Transportation Feed

The Trump Administration plans in the next few weeks to announce a $1 trillion infrastructure bill, according to Bloomberg and Financial Times. The proposed spending on roads and bridges is seen as a way to further jump start the COVID-19 hobbled U.S. economy. The money reportedly would be spent over 10 years, but those familiar with the White House thinking say the plan is still "fluid and could take time." It also would go head-to-head with not only a sizable Democratic highway bill now before a House subcommittee, but also a GOP version that cleared the Senate last summer. Mapping... Read more →


This is what I paid for a gallon of gas four years ago. It's not quite that cheap right now, but fuel prices here and nationwide are heading down again. Life is full of trade-offs. That includes our tax lives. If you have money in the stock market, the continued declines of asset values are, at best, disconcerting. Uncertainty about the coronavirus, both how quickly it's spreading and questions on how to contain it, have been a major factor in the market's losses. But another factor came into play with today's dive. The biggest oil price crash in decades sent... Read more →


Millions of Americans are self-employed. In the Internal Revenue Service's Statistics of Income count for tax year 2017, more than 26 million of U.S. nonfarm taxpayers filed as sole proprietors, submitting Schedule C along with their annual Form 1040 individual tax returns. The great thing about Schedule C is that is offers lots of ways sole proprietors, of which I'm one, can reduce our gross self-employment earnings. But one of those deductions that many likely claimed on their 2017 Schedule C has in subsequent years become a source of confusion and consternation. The tax break for business meals and entertainment... Read more →


My [too] many medical treatment folders and dedicated medical travel log. (Kay Bell photo) I'm in the tax filing minority. I still itemize. Medical issues are the primary reason I've been filling out Schedule A for the last few years. Not to bore you with the gory details, but recently I've had a couple of medical scares and surgeries. Combine those with the requisite multiple physician follow-ups (this afternoon I'm heading to my fifth of sixth doctor appointments this month), continued testing and, of course, prescriptions and let's just say I'm helping many, many doctors pay off their vacation homes... Read more →


Welcome to Part 4 of the ol' blog's 2020 series on tax inflation adjustments. We started on Nov. 6 with a look at next year's income tax brackets and rates. Today we look at changes to tax credit, deduction and income exclusion amounts. Note: The 2020 figures in this post apply to 2020 returns to be filed in 2021. For comparison purposes, you'll also find 2019 amounts to be used in filing 2019 returns due April 15, 2020. The hubby has a chant he breaks into every year when I start working on our annual tax return: "Deduct! Deduct! Deduct!"... Read more →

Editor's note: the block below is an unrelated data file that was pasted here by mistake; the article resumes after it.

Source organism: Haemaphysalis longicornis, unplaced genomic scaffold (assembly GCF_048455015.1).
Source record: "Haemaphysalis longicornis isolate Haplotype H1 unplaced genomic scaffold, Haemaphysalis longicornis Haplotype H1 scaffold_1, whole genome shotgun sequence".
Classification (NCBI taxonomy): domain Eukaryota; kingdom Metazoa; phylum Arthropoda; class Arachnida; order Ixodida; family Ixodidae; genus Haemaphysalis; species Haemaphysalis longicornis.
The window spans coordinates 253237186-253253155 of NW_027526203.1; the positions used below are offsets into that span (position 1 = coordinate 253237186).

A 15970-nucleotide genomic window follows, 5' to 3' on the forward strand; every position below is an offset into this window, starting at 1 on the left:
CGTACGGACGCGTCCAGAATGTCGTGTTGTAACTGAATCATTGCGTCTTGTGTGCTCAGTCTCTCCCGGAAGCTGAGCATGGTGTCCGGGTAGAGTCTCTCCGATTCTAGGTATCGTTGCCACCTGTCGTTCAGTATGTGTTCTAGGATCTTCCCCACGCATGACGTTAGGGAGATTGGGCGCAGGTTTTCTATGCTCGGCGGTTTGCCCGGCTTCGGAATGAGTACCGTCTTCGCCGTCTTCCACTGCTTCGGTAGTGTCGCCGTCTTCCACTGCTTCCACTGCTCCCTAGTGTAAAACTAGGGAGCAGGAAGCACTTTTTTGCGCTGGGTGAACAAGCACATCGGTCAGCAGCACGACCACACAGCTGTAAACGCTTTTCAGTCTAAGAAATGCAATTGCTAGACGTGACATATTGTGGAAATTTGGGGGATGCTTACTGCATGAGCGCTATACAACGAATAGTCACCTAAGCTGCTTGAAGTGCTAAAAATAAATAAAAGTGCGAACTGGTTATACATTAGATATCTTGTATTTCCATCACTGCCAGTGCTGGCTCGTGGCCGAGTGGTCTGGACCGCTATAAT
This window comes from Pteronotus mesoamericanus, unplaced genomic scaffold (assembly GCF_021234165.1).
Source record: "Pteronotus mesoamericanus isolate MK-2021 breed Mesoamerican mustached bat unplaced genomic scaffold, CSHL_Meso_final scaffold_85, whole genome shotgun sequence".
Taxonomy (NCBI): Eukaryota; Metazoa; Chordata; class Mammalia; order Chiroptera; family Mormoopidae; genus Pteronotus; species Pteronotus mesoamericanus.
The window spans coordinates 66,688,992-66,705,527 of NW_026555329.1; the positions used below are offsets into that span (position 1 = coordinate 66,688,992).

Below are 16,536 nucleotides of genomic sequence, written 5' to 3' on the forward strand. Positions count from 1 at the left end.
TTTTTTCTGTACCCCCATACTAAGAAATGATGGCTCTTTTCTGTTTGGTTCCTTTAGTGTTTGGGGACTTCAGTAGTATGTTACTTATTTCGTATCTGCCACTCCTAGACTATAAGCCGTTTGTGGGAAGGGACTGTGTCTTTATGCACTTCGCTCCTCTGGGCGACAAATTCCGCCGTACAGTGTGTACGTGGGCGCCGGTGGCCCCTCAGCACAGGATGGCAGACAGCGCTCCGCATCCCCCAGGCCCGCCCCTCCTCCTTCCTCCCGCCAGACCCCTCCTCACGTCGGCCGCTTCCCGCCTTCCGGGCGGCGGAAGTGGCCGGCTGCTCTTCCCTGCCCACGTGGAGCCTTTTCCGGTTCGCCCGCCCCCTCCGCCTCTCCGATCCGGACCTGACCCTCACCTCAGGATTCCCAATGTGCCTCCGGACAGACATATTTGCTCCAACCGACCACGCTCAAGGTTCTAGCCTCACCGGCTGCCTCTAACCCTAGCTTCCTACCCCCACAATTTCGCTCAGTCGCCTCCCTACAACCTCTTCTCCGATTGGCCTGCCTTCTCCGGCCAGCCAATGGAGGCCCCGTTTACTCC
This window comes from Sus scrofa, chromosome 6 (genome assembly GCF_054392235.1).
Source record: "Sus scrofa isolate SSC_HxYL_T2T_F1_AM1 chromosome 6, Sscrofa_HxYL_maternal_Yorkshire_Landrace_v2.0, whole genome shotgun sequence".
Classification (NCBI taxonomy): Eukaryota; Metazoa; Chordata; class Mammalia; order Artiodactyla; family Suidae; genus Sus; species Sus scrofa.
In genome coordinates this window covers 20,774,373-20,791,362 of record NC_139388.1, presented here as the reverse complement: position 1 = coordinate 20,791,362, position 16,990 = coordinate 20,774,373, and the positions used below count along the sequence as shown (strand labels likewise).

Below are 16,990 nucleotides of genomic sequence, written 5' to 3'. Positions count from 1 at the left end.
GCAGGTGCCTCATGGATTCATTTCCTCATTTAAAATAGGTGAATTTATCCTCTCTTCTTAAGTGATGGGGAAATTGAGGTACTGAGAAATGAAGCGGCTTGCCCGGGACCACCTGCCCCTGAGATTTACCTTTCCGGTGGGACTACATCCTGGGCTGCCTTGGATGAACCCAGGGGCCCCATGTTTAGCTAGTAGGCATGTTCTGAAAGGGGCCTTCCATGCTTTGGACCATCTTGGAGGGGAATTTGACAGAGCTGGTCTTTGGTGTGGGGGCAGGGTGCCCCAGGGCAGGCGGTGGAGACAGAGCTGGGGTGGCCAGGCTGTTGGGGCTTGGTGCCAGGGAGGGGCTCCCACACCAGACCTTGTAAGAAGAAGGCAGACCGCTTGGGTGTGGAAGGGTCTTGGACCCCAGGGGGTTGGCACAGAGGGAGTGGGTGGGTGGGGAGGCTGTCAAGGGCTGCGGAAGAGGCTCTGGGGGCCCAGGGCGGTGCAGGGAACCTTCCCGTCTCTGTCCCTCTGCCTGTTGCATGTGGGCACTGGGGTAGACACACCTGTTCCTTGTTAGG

November is the place for perfectly roasted Thanksgiving bird, not the many tax turkeys that can gobble up your money. These monthly tax moves are a great garnish as you finalize your 2019 tax year menu. Turkey attack from South Park via GIPHY It's November. You know what that means. Year-end tax move time. Oh yeah, and holiday plans. I hear ya. It's that crazy hectic part of the year, whether you're the host/hostess with the most/mostest or planning to travel to your Thanksgiving festivities. But you also need to add taxes to the mix. Now. Before you get all... Read more →


It's that time of year again. Actually, that time was at 2 a.m. today (Sunday, Nov. 3, 2019). That's when most of us said goodbye to Daylight Saving Time and hello to the return of Standard Time. As we deal with the timepiece trickery, a lot of us (me!) suffer a sort of jet lag as our body clocks adjust to the new time and impending earlier arrival of sunsets. But the fall back to Standard Time also is a good reminder that standard is a good thing for millions of taxpayers. A couple of tax standards, the standard deduction... Read more →


Lyft and Uber rides would face a new fee in Seattle to help pay for a public transportation option. (Photo by Daniel X. O'Neil via Flickr Creative Commons) The hubby inherited some gas leases from a distant relative many years ago. It's not quite the same as Texas legend Eddie Chiles' famous urging that "if you don't have an oil well, get one," but the royalties have come in handy. One of the first purchases we made using this money was to buy new bicycles. We got a kick out of fossil fuels paying for a more climate-friendly way to... Read more →


As I was making my usual trip between my mother's and home, I noticed a wide range of prices at gas stations along the way. Heck, I noticed some wide differentials in fueling stops less than a mile apart in my area of Austin. The one consistent factor was that they all were down from earlier this summer. That's not a surprise. Now that the long Labor Day weekend is over, the summer vacation season where most folks still load the family in a car and hit the road is done, too. So what exactly affects the price of gasoline?... Read more →


Filling up photo by Jackson Lavarnway via Flickr CC If you're reading this, you're probably already clock watching. The Fourth of July holiday is less than two days away and, if you've got an accommodating boss, you'll get a nice long weekend. But until then, you're at your desk. When you do finally take off for your July 4th celebrations, you'll likely hit the road. That means you have two concerns. First, how bad will traffic be? Second, what will it cost me to fill up my tank? Spoiler alert, traffic will be crazy. Spoiler alert redux, motorists who live... Read more →